Lately, I have been hearing a lot of talks from my friends and colleagues that they have enrolled their parents, close relatives and loved ones to the Al-Anon group. I was a little bit curious and asked my colleague what was the buzz all about this Al-Anon group, and she directly answered me that it was the answered prayer she was praying for her mother.
She shared with me that it’s been a while that their family had troubles dealing with their mom who was a chronic alcoholic. As long as she can remember, her mom had been an alcoholic, and drinking had become more of a ritual than a hobby. She said she had been drinking all sorts of drinks from beers to whiskey and then recently to wine.
Having a family member with such addiction can be frustrating at times, and there have been times where her mom would miss special events like birthdays and gatherings simply because she’s drunk to hell. They already tried a lot of programmes to help them solve their family problems like therapies, self-help books and even to a to a more bizarre way, the sober wallet in which when a person thinks of buying a bottle or drink, they put that amount of money in the Sober wallet.
I was thinking that would be an excellent idea knowing that once in a while thoughts of buying or drinking alcoholic beverages would cross the mind of a chronic alcoholic. It would shock me. But as incredible as it sounds, it did not work out for her mother up until recently when she was involved in this new group. She heard it from a friend that Al-Anon group works wonders, so she then enrolled her mom to this group.
At first, her mother was hesitant, having tried a lot of solutions, and it was already draining her to try a new one. Her mom had become pessimistic and was saying that there could be no one who would understand the struggles she was facing. But boy was she wrong; all along she was not the only one who has this kind of problem on this planet.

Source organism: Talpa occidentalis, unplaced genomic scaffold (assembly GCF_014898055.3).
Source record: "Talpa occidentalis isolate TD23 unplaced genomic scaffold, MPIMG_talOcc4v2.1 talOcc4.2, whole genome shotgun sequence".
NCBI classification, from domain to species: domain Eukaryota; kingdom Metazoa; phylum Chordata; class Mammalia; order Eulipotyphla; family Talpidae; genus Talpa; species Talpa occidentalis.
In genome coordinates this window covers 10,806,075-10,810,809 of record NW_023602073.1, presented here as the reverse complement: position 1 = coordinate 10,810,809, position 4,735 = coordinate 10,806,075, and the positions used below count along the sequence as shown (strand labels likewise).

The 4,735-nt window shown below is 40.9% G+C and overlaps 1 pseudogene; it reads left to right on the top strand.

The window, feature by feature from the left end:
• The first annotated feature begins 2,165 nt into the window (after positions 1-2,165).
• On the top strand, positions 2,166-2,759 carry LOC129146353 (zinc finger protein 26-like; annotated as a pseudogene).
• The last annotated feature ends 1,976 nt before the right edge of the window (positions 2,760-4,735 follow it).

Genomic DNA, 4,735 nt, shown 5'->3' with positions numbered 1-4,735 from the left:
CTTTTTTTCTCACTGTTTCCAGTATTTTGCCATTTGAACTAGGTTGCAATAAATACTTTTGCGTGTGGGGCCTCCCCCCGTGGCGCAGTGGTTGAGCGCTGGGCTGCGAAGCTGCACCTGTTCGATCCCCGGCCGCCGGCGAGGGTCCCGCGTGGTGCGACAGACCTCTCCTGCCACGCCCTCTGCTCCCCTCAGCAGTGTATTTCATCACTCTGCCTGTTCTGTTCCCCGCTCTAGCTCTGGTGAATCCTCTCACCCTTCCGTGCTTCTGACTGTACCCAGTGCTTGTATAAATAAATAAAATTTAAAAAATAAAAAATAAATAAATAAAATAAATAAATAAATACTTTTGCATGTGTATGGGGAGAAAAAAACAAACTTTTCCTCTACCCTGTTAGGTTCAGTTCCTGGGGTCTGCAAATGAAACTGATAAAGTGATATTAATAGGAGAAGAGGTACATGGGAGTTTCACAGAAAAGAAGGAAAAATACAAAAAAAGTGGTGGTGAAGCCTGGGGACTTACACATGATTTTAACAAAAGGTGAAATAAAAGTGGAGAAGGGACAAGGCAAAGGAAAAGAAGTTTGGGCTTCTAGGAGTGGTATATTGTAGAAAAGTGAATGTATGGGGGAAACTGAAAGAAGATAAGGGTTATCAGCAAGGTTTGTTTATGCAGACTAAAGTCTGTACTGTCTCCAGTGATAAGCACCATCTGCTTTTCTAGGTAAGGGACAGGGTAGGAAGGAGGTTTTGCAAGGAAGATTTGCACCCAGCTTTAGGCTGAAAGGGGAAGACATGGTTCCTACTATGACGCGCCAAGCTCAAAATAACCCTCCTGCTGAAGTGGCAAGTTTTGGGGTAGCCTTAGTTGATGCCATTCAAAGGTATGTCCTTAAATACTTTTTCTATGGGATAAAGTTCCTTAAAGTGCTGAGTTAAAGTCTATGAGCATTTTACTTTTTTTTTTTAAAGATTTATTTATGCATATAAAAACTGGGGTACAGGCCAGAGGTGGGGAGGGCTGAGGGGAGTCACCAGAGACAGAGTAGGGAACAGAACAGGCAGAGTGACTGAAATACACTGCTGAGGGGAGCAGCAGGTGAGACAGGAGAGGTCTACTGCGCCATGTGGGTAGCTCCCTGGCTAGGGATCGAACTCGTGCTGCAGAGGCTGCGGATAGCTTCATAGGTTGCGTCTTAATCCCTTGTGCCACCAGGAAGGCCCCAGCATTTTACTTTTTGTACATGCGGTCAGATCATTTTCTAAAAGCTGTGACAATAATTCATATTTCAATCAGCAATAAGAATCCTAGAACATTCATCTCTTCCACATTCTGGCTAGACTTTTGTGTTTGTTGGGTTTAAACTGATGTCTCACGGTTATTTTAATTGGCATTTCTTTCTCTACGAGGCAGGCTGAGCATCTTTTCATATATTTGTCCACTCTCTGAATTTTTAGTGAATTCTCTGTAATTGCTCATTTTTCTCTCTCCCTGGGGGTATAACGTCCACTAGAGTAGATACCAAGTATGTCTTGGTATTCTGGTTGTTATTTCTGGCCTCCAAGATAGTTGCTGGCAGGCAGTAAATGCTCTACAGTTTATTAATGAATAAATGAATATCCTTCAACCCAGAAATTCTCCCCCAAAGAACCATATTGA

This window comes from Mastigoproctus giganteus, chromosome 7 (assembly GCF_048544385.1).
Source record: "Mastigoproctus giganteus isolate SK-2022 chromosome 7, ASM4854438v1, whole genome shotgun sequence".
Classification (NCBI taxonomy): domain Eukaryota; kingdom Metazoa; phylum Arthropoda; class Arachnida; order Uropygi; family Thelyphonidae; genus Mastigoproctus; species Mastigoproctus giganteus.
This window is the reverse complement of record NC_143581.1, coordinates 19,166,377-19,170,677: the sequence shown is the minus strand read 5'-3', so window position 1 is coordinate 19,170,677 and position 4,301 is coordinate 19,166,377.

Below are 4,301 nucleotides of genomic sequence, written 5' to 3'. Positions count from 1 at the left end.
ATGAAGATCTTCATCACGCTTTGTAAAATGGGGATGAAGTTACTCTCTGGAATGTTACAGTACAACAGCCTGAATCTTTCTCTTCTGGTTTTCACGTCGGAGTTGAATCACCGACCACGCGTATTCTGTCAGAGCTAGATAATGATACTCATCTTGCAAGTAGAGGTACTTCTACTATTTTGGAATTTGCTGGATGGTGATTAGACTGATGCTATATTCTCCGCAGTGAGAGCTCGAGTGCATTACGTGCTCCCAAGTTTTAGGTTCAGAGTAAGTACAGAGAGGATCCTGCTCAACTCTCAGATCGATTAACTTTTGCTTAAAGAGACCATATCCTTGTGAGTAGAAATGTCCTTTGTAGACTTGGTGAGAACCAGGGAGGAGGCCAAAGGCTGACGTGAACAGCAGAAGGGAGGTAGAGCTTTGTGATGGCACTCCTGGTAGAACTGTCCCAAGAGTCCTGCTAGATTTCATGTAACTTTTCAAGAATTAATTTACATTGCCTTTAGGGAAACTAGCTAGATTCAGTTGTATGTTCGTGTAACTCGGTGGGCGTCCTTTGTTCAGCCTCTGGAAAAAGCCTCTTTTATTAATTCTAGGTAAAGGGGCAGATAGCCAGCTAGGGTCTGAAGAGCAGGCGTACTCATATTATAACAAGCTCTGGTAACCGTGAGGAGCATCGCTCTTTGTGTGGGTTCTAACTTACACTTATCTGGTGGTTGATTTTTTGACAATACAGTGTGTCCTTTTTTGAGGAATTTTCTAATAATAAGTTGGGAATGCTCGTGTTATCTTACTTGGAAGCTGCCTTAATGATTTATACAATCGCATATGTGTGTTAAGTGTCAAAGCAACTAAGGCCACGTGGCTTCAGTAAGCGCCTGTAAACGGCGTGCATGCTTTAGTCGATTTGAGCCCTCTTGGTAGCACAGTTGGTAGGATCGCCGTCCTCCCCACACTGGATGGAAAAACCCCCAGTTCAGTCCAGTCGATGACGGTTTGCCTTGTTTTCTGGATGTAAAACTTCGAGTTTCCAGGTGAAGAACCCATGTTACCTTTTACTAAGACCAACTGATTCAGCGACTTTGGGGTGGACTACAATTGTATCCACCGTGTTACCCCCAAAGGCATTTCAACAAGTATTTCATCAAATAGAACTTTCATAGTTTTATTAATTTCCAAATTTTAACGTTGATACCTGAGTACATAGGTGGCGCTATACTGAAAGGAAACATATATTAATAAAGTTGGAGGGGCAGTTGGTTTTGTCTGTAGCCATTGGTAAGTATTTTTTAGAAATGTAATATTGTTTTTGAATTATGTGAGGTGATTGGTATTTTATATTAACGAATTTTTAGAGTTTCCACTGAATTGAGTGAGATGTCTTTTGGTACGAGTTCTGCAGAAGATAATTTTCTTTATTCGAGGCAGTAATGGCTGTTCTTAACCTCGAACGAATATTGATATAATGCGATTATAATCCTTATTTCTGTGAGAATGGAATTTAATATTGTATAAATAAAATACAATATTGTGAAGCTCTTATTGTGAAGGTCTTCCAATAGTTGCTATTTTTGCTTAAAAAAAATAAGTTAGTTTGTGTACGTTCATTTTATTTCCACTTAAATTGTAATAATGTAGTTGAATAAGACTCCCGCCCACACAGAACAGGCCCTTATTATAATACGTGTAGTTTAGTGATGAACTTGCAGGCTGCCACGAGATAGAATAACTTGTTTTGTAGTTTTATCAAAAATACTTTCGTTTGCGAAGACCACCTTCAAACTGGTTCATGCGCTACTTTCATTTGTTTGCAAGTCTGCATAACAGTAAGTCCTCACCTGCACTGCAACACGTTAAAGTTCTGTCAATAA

According to their website at al-anon.org, Al‑Anon is a mutual, nonreligious support group which accepts members of any race, religion, gender, ethnicity, and background. Every member of the group is an equal with one another. No one is superior nor inferior to anyone, and everyone can open up and share their experiences regarding living a life with alcohol.
Every meeting as suggested by its guidelines and bylaws has to be a free-flowing discussion and sharing. The group takes pride in their anonymity, meaning that any member or attendee of the group meeting has to respect the confidentiality of the session that takes place.
It helps to know that someone out there also has the same problem that you have, knowing you can share your struggles, ideas, frustrations, and dreams without being judged. I think this was the idea that propelled for this group to be a big hit. You can share this to your colleges, friends and loved ones; you may never know if this will be the answer they were praying until they tried it.